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From Keith W <keith.w...@gmail.com>
Subject Re: Inactivity Timeout with Java Broker
Date Tue, 24 Jun 2014 18:05:37 GMT
Hello David

In the Java Broker, you can't currently disable heart beating from the
broker side.

If the client requests heart beating, the Broker will respect this request.
To turn off heat beating, configure the Java client (*) by using the
"heartbeat" broker list property [1] in the connection url, or via
the qpid.heartbeat system property [2] and set the value to zero.

You may have noticed a broker attribute "connection.heartBeatDelay"
(settable through the Web Management Console) but this can't be used to
turn off heat beating if requested by the client.  (For AMQP 0-10
connections, this value sets the heartbeat maximum used during the
connection.tune negotiation, for AMQP 0-8..0-9-1 connections this value
will enable heartbeating if the client does not request it).

Kind regards, Keith Wall.


(*) = Qpid AMQP 0-x JMS Client

On 24 June 2014 14:07, David Frank <david.frank@aitengineering.com> wrote:

> Java Broker 0.26
> Java Client 0.14 (although we've tried it with 0.26 also)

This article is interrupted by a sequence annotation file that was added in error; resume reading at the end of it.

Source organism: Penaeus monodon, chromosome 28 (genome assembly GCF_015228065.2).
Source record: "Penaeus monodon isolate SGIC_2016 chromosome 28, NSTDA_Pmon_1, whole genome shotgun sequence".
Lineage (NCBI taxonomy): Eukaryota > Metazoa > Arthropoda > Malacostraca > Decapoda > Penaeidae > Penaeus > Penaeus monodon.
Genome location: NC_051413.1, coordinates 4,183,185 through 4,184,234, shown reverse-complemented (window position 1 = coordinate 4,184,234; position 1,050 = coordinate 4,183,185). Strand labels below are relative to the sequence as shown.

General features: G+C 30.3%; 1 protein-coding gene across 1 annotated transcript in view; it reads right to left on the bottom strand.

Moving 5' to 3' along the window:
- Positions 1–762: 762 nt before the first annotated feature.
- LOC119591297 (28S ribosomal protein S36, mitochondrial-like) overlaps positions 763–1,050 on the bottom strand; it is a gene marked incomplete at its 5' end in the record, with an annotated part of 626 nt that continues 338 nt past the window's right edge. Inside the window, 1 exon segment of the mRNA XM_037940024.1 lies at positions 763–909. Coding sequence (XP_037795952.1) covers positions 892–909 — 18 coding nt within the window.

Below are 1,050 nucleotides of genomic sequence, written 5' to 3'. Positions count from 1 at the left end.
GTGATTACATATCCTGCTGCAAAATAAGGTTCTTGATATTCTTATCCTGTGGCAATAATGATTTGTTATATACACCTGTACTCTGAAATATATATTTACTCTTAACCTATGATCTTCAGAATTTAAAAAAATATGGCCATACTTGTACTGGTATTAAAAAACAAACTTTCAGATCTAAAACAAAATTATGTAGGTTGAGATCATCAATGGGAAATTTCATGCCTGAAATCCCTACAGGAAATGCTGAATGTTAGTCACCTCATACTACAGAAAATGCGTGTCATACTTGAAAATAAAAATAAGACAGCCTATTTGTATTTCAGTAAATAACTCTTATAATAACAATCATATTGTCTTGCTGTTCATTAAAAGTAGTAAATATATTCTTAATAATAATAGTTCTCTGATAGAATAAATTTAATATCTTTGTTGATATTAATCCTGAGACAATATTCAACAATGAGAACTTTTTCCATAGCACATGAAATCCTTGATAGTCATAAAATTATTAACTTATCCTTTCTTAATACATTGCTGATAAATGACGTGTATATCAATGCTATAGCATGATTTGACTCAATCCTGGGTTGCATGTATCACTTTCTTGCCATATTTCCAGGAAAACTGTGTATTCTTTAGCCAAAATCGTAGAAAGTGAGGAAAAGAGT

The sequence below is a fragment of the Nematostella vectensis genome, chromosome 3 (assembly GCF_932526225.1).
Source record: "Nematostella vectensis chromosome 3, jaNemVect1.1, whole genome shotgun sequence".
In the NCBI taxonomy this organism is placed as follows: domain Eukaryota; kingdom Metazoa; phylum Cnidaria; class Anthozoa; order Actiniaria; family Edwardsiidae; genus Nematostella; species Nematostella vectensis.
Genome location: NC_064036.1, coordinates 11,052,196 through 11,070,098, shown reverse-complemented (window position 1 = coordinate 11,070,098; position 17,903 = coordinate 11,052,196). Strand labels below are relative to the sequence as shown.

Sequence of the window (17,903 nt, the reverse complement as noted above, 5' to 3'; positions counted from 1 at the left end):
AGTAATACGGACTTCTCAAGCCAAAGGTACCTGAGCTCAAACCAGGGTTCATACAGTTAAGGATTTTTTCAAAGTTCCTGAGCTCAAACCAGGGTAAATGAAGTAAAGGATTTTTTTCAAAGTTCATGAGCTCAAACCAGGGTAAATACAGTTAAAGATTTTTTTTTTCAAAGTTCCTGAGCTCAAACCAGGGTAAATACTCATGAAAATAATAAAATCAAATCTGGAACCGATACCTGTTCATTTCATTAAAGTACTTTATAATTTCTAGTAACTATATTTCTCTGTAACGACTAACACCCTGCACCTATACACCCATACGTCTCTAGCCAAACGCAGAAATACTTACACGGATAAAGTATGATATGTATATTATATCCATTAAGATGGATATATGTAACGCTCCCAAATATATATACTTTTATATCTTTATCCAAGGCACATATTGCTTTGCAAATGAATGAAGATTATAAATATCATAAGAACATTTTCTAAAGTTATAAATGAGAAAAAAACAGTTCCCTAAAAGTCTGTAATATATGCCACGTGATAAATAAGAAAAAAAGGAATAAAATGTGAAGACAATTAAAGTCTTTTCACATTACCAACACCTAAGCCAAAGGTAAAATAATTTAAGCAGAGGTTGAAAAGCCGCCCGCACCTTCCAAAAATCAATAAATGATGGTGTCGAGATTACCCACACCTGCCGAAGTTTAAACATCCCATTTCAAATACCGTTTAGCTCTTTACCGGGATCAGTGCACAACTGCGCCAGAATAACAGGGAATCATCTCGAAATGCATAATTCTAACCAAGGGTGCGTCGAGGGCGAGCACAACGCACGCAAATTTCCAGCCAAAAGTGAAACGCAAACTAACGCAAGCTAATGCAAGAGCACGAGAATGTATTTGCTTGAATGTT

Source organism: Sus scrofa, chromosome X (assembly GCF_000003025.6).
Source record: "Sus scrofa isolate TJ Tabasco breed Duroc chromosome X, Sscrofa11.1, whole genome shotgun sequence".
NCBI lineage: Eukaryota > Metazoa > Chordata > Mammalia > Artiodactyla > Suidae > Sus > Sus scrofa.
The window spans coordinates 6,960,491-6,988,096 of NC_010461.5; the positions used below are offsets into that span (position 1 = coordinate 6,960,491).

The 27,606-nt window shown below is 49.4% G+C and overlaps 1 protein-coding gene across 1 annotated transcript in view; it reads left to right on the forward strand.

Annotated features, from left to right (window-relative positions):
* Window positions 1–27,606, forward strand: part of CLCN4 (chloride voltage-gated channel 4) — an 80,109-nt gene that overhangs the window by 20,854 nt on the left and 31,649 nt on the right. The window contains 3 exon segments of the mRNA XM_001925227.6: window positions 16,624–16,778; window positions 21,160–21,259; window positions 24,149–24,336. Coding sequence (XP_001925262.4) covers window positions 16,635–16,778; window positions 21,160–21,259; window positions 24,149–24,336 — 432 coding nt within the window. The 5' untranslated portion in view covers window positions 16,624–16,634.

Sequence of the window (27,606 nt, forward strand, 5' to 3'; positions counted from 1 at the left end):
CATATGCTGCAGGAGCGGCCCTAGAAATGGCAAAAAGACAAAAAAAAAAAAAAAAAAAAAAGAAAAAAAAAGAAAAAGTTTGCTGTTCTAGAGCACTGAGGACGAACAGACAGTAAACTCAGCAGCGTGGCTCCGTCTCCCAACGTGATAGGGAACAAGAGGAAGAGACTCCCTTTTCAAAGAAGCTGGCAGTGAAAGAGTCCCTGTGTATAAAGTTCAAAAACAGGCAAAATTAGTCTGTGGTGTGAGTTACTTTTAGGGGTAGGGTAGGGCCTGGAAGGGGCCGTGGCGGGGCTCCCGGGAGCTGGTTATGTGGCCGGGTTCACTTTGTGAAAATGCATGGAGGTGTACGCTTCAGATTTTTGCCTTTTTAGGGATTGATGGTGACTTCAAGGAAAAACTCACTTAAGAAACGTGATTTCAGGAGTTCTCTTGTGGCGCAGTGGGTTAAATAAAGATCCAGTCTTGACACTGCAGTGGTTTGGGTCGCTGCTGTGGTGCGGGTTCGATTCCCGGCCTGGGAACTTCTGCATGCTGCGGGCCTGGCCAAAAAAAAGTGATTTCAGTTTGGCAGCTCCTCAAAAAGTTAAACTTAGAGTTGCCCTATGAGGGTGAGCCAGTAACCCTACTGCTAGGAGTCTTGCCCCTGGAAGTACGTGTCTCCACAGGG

> Java 1.7.0_51 x64
> We recently switched from the C++ Broker to the Java Broker to support one
> of our customer's requests.  Unfortunately, we've had lots of problems
> since then.  I believe most are related to the Java Broker closing
> connections due to Inactivity.  As we start our application, there can be
> quite a bit of CPU and IO access, which tends to slow everything down.
>  This slow down can often cause the clients to miss their heartbeats to the
> broker.  The broker then closes the connection and our application fails to
> start successfully.
> We've tried the "qpid.broker_heartbeat_timeout_factor" property, but it
> doesn't seem to have any effect.  In fact, I don't see it actually being
> used by the broker code. A constant is set with the value in
> BrokerProperties, but the constant is never used.
> Any suggestions?
> Thanks,
> David Frank
> AIT Engineering
> 321-235-7583

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